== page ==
Thursday, October 06, 2005

You're Going the Wrong Way

First of all, I'm an idiot. And not for the regular, run-of-the-mill reasons you might normally expect. Inexplicably, I was under the impression that the ALDS was a seven-game series. Yeah, it's not; it's still a best-of-five, just like it's been forever. And now that the Red Sox are down 2-0, that little assumption is throwing a monkey wrench in my long-term plan to see the Red Sox win back-to-back World Series titles.

Obviously, the play of the game was Tony Graffanino whiffing on the double-play ground ball that would've gotten Boston out of the fifth inning with a 4-2 lead. As it turned out, Chicago went on to score five runs in the inning and that proved to be the difference. I like Graffanino. A lot. And given how well he's played since coming to Boston, I can't begrudge the guy for making one mistake all summer. Hey, poops happens, and last night Graffanino's number was up. Offensively, the Red Sox were pounding the ball, even when they were hit right at people; defensively -- sans the Graffanino episode -- Boston was just as good. David Wells pitched like you expected he would and Mueller made his usual three great plays a game while Damon and Renteria were strong up the middle.

Games like this probably happen to good teams 10-15 times a season. Unfortunately for Boston, one of those times just so happened to be in the playoffs, after already losing the opener. Obviously, things are a little different from the 2004 post-season. Now Boston faces the task of having to win three in a row against one of the best pitching staffs in baseball. The upside I guess, is that this situation is nothing new to this bunch. The only problem is that at some point your luck can only carry you so far and the opposing teams' talent tends to play some role in the outcome. I'm certainly not ready to give up on the season, but Boston has some work to do. Anyway, before I start getting too philosophical, here are some random observations from Game 2:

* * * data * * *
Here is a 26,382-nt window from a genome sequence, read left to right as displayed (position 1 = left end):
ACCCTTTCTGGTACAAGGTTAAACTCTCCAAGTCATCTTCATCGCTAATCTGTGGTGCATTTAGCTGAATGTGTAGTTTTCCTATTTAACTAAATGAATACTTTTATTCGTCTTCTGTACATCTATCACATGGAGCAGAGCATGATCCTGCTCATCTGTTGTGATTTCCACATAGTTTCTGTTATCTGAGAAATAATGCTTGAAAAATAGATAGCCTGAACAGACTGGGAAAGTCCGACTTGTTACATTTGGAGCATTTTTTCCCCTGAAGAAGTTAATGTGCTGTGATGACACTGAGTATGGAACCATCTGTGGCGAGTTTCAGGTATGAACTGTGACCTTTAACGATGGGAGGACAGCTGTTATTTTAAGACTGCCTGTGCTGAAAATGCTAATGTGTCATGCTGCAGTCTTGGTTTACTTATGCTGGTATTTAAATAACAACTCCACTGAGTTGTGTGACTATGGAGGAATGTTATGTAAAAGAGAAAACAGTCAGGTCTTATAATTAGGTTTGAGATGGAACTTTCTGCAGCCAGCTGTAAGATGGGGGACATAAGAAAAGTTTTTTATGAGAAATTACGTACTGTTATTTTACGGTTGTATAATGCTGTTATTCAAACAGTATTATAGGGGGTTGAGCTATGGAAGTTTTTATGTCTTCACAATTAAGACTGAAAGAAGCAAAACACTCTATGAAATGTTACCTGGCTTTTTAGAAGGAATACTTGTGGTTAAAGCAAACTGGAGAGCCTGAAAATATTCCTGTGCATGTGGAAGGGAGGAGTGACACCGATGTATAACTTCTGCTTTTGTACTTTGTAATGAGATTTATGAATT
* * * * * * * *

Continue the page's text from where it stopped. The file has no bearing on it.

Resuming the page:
... OK, let me get this right. In Game 1, Millar was in the lineup against righty Jose Contreras. In Game 2, Olerud played first with lefty Mark Buehrle on the mound. Let me state for the record (for probably the billionth time) that I'll never advocate Millar being in the lineup under any circumstances, but I like Francona using Jedi Mind Tricks when he makes out his lineup card. That's a great way to manage. And lucky for him, Ozzie Guillen, could pass for an Ewok so maybe he's onto something.

By the way, despite Olerud's inability to make facial expressions, what do you think goes through his mind when he takes a look at the lineup card and sees that he's on the bench while "Cowboy Down" is the starting first basemen. I don't care how altruistic you are, if Jesus Christ was on the Red Sox and he was stuck behind Millar at first base, I'm guessing he'd be talking some smack (and the thing is, no one would blame him).

... One of the ancillary benefits to subscribing to MLB Extra Innings during the regular season is that I never had to listen to the likes of Rick Sutcliffe, who actually seems a lot dumber than I remember (is that possible?).

... My favorite Tim McCarver F-up of the 2nd Inning was listening to Berman continually refer to David Ortiz as "Big Pappy." Yeah, I can see how even he would screw that up since Ortiz has only been called "Big Papi" for two years now. Here's an idea: pay attention.

... In the top of the 3rd inning, with Johnny Damon leading off, Sutcliffe was kind enough to share this nugget: "For Boston to be good, they need for Johnny to be good." Here's what I mumbled to no one in particular at the time: "Well crafted dumbass." (And I remember this specifically because my wife gave me one of those "aren't you a little too old for that" sighs.)